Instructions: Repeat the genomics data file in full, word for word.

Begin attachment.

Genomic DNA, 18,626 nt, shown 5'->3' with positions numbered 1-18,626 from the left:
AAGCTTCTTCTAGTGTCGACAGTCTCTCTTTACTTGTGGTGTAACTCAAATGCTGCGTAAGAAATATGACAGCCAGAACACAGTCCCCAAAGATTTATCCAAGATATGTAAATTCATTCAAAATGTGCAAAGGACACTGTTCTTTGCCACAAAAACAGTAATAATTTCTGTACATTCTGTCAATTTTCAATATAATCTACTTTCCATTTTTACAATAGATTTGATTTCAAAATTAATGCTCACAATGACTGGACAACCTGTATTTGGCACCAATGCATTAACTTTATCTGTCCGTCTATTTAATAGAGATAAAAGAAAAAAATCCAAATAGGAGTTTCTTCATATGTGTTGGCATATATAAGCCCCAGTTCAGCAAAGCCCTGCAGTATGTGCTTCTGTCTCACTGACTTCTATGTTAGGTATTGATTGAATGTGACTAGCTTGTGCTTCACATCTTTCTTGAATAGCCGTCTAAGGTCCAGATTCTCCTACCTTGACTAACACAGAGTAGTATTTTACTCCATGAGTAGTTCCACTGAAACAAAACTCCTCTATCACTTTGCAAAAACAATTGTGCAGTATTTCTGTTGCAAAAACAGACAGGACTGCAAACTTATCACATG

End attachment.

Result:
Genomic DNA, 18,626 nt, shown 5'->3' with positions numbered 1-18,626 from the left:
AAGCTTCTTCTAGTGTCGACAGTCTCTCTTTACTTGTGGTGTAACTCAAATGCTGCGTAAGAAATATGACAGCCAGAACACAGTCCCCAAAGATTTATCCAAGATATGTAAATTCATTCAAAATGTGCAAAGGACACTGTTCTTTGCCACAAAAACAGTAATAATTTCTGTACATTCTGTCAATTTTCAATATAATCTACTTTCCATTTTTACAATAGATTTGATTTCAAAATTAATGCTCACAATGACTGGACAACCTGTATTTGGCACCAATGCATTAACTTTATCTGTCCGTCTATTTAATAGAGATAAAAGAAAAAAATCCAAATAGGAGTTTCTTCATATGTGTTGGCATATATAAGCCCCAGTTCAGCAAAGCCCTGCAGTATGTGCTTCTGTCTCACTGACTTCTATGTTAGGTATTGATTGAATGTGACTAGCTTGTGCTTCACATCTTTCTTGAATAGCCGTCTAAGGTCCAGATTCTCCTACCTTGACTAACACAGAGTAGTATTTTACTCCATGAGTAGTTCCACTGAAACAAAACTCCTCTATCACTTTGCAAAAACAATTGTGCAGTATTTCTGTTGCAAAAACAGACAGGACTGCAAACTTATCACATG